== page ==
Thoughts on “Raiders of the Lost Ark”

I recently bought the Adventures of Indiana Jones box set with all three 80s releases. So it was fitting that I watch the first of the franchise, Indiana Jones Raiders of the Lost Ark.

The film is about Indiana Jones, played by Harrison Ford, an archaeologist that seeks after rare artifacts of history. It has been brought to his attention that the Nazis are searching for ancient religious artifacts to exert global power. One artifact, in particular, grabs their attention. But not just any artifact, it’s the famed Ark of the Covenant, the tomb which the Ten Commandments are believed to be contained. As a result, Indiana Jones also searches for the same artifact in a global trek to upend Hitler’s regime from this imperative historical find.

Interestingly, Indiana Jones is somewhat of a skeptic of supernatural or religious beliefs. That’s not ironic either when you consider archaeology as a science. By Merriam-Webster’s definition, archaeology is, “The scientific study of the material remains (such as tools, pottery, jewelry, stone walls, and monuments) of past human life and activities.” This means that an archaeologist operates under the scientific method. This is evident in some of Jones’ comments at the beginning of the film upon being introduced to the proposition about locating the Ark. He casually dismisses the biblical narrative of the creation of the Commandments and their role in Old Testament history. Something to remember as Christians are that archaeology doesn’t prove the Bible, but definitely aids in the many things it describes, aside from assertions of faith. Perhaps this is Jones’ issue, matters of faith can’t be reconciled with his own worldview of soft scientism/materialism.

For many who aren’t familiar with the Ark of the Covenant, this was a gilded chest that stored the Decalogue (Ten Commandments) in addition to Aaron’s rod, and portions of manna. As the name suggests, it was a covenant, a binding relationship between two parties, God, and the Israelites, His people. It was a sign of God’s presence and fidelity with His chosen people. This Ark was the most important object to Israel. Unfortunately, somewhere during the Babylonian captivity (scholars estimate late 6th century BC), the Ark disappeared most likely by being destroyed.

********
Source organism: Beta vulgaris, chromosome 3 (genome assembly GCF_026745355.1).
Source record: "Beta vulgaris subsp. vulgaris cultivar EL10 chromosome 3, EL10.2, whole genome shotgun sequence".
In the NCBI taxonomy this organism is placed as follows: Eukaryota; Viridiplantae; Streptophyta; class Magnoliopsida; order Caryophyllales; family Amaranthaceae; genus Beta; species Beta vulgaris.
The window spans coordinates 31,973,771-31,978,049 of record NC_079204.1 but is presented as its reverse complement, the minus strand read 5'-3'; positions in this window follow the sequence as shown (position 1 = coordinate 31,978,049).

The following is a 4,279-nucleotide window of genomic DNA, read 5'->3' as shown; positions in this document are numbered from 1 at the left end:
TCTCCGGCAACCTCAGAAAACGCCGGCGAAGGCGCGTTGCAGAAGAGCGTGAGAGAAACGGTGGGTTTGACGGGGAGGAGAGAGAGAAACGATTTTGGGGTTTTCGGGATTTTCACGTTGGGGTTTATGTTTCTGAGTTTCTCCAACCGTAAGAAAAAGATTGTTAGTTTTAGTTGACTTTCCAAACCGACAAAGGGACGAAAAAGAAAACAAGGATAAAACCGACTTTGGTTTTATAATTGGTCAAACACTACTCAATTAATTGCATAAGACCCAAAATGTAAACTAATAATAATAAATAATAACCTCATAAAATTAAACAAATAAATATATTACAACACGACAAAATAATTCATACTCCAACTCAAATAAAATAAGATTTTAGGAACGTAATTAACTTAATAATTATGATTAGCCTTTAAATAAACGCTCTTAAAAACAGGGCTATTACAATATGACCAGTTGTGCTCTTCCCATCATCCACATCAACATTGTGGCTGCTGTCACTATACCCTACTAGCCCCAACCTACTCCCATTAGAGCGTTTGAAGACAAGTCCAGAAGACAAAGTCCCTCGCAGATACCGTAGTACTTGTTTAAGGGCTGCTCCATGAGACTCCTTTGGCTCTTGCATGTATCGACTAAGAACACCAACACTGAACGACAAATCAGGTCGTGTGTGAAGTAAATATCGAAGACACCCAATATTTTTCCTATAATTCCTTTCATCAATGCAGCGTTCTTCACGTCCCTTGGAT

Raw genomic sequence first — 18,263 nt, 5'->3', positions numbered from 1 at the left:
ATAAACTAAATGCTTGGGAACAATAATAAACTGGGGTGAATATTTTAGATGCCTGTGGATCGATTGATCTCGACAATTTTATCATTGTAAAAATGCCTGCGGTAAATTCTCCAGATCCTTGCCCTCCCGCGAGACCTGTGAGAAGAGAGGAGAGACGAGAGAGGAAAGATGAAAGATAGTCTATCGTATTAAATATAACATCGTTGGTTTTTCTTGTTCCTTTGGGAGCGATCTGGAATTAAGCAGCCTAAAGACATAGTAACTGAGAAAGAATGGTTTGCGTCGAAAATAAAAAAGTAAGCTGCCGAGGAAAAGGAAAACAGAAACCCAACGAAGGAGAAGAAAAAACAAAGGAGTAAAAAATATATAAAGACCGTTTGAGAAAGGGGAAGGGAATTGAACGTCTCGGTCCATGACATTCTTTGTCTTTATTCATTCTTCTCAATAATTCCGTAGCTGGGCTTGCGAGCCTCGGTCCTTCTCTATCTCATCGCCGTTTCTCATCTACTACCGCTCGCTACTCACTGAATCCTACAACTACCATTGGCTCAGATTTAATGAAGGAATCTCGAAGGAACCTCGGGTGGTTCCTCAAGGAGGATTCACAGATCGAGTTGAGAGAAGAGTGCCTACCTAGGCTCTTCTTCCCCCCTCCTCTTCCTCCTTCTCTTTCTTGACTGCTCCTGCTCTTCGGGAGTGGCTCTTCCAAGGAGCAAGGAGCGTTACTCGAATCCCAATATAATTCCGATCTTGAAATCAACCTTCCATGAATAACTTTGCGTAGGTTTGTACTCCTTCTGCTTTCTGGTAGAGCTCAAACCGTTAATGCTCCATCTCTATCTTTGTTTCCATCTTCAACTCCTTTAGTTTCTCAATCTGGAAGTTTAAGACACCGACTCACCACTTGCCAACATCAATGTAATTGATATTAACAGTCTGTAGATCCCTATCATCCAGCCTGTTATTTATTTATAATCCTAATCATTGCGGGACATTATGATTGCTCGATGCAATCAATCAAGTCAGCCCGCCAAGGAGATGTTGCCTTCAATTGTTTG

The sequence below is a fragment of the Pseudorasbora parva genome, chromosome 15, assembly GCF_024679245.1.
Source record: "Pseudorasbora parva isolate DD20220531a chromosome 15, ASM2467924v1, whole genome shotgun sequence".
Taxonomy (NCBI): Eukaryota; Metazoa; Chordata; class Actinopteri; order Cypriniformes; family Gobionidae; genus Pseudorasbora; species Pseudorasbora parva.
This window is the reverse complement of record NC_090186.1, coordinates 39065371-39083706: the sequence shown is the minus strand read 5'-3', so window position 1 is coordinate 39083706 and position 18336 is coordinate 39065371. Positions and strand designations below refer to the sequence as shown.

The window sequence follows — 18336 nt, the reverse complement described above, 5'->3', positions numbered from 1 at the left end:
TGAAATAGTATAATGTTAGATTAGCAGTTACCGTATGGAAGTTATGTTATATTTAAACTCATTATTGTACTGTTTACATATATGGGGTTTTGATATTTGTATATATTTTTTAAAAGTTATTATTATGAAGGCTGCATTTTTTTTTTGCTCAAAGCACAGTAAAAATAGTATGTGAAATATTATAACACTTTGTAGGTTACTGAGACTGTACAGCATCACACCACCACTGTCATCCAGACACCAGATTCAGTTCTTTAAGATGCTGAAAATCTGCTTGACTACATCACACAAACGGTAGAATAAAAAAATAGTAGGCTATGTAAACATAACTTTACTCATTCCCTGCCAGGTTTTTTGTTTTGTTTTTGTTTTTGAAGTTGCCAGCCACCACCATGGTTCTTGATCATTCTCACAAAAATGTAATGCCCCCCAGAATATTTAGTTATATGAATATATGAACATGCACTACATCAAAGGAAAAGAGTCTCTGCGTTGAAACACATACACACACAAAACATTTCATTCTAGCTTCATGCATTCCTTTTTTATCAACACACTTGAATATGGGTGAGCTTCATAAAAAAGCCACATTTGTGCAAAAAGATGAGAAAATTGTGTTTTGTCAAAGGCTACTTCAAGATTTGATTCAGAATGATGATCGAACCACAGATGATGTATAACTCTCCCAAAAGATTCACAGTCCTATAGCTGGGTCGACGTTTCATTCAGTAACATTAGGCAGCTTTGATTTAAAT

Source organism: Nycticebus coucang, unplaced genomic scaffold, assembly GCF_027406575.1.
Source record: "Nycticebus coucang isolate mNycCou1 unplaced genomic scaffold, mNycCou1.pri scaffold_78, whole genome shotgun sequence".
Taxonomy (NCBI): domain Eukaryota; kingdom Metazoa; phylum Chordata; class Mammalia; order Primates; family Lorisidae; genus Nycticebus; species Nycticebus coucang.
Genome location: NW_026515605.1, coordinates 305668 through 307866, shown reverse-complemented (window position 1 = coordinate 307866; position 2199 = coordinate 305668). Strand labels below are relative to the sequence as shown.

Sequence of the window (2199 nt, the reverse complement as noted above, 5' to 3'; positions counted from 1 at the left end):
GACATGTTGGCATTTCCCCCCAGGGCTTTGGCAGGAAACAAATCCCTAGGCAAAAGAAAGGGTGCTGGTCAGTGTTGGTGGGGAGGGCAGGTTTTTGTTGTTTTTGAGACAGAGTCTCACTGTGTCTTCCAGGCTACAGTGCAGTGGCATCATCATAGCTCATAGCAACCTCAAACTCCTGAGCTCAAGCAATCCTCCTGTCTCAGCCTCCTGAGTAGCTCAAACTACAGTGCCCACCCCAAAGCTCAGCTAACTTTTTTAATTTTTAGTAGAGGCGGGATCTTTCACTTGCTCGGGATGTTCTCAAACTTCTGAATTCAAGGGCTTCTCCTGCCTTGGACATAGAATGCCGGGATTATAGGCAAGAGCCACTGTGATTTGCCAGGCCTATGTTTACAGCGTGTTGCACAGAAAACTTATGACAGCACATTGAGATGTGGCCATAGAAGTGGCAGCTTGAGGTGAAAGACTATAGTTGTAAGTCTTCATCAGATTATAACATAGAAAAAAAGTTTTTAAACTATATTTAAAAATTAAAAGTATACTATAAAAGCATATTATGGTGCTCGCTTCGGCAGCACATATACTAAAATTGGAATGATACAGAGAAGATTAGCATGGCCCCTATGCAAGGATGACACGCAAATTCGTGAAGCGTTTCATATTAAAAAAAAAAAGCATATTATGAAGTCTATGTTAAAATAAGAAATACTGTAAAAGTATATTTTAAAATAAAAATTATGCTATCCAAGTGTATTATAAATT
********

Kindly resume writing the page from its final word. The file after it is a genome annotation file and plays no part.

This artifact of antiquity is the focal point of the film, two sets of competing groups striving to attain this artifact of God. I find that to be an interesting point in modern society. We want the things that God has to offer, but do we really seek after a genuine relationship with Him? This reminds me of Jesus’ words in John 6: 26-27 when he criticized those who followed him for the physical nourishment after they saw him feed the multitudes. Just a few verses later, he would tell them about his flesh and blood as a necessity for eternal life (53), yet these same people would abandon him (66). Here Jesus was inviting his followers to participate in the scared meal of his flesh and blood, but yet they didn’t want the spiritual communion but wanted to appease their earthly desires and appetites. Jesus demands far more than lip service or halfhearted worship, but because he is the Son of God that reflects every aspect of the fullness of God, he should be supreme in every aspect.

Overall, a good film with heavy adventure and action. Glad to see a huge cultural film cover a topic in the Bible. As I stated in a previous post, I’ll take vague allusions of the Bible vs. none any day.

Follow me on Twitter @Menny_Thoughts

Source: Paramount Pictures


  1. I like your view of Indiana Jones – particularly his worldview/beliefs.

    Jones’ dismissal of the entire Genesis narrative reflects an attitude I run into often. I’m a Christian, so I think chucking the whole thing is a mistake.

    But I sympathize with folks whose encounters with Christians and Christianity encouraged the assumption that Christians are intellectual and cultural Luddites, with a superstitious reverence for a book written for an English king a few centuries back.